One ZDNet article describes a recent bill introduced by Sen. Mark R. Warner (D-VA) called “Augmenting Compatibility and Competition by Enabling Service Switching (ACCESS) Act.”

The bill seems unusually harmless, seeking apparently to better define property rights to one’s online identity:

Sen. Warner described the ACCESS Act as akin to the mobile portability act that was passed in 1996 to allow users to port their phone numbers between telcos.

That bill is credited with setting the stage for the intense competition that we see today among US phone operators, all trying to out-do each other in order to preserve their customer bases and attract new subscribers.

Now, Sen. Warner hopes the ACCESS Act, if approved, would have a similar effect.

The bill would force tech companies to:

  • Make their services interoperable with competing communications platforms.
  • Permit users to easily port their personal data in a structured, commonly used and machine-readable format.
  • Allow users to delegate trusted custodial services, which are required to act in a user’s best interests through a strong duty of care, with the task of managing their account settings, content, and online interactions.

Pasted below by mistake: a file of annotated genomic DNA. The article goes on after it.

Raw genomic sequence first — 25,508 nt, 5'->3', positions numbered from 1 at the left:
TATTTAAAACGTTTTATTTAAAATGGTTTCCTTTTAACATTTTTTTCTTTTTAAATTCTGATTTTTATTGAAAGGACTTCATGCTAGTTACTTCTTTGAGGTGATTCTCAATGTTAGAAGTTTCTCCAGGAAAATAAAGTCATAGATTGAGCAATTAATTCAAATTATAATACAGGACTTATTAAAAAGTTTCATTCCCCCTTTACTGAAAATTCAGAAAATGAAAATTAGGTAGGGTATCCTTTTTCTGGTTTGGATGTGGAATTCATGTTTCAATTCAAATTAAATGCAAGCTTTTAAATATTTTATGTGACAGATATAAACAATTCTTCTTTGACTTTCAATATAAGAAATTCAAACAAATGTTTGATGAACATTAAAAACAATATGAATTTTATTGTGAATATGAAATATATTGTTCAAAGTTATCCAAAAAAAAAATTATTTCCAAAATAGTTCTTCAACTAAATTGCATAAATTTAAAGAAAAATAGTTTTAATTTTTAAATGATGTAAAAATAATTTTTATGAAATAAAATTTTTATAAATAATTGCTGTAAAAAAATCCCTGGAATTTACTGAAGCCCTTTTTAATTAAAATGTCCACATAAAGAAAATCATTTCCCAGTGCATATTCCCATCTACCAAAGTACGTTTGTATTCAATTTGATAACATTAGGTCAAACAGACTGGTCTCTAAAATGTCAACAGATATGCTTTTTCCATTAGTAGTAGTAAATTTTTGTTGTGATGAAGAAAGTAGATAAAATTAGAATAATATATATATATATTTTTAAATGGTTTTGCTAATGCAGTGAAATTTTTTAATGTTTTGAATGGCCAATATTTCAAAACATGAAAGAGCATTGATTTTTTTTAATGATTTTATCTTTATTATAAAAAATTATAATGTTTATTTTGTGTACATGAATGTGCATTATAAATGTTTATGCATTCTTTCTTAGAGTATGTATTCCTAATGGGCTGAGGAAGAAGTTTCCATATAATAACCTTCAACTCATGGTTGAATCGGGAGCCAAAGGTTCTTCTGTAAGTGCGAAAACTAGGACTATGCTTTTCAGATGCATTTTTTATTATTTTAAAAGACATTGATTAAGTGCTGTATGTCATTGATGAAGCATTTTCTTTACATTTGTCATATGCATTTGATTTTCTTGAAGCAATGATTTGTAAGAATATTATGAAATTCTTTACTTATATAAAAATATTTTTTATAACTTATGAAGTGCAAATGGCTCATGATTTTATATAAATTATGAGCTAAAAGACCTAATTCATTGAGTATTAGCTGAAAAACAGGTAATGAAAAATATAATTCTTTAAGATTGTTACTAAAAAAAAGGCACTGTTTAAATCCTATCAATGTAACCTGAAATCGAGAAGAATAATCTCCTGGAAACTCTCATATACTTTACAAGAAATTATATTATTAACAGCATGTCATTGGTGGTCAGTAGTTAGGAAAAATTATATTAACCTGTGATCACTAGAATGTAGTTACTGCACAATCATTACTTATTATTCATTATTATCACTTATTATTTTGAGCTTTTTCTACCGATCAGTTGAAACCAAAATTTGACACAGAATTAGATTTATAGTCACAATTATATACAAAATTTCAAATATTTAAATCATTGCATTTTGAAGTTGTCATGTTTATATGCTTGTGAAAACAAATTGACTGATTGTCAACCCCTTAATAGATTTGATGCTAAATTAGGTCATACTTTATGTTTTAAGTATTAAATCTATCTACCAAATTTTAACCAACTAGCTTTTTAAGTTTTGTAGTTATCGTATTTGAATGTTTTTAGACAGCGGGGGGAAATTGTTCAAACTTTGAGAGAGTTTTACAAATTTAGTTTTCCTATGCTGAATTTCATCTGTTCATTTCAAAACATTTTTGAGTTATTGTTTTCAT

In the first place, your phone number, like your name and email address, may indeed be considered a form of identity. But to transfer those is easy enough, yet the data you have posted on each social media site are unique. Each company lets you do different things on its website, and there is no “commonly used” format that you can export your data in and then import into another company’s service. (I’m talking about content, not something like XML.) Facebook is relevantly different from Twitter to make the two incompatible.

Therefore, the requirement can stifle competition if tech companies will face a diminished incentive to struggle to differentiate themselves from each other.

Second, what does it mean, “allow” users to delegate trusted custodial services? Aren’t they already allowed to do it? Who outlawed it in the first place?

But finally, another ZDNet article shows that this is a pseudo-problem, anyway. Upcoming Bitcoin-like blockchain systems will be able to keep your online identity permanent, secure, and independent of any social media firm. It is just another facet of everlasting capitalistic progress. There is no market failure, and government intervention cannot improve the economic outcome.

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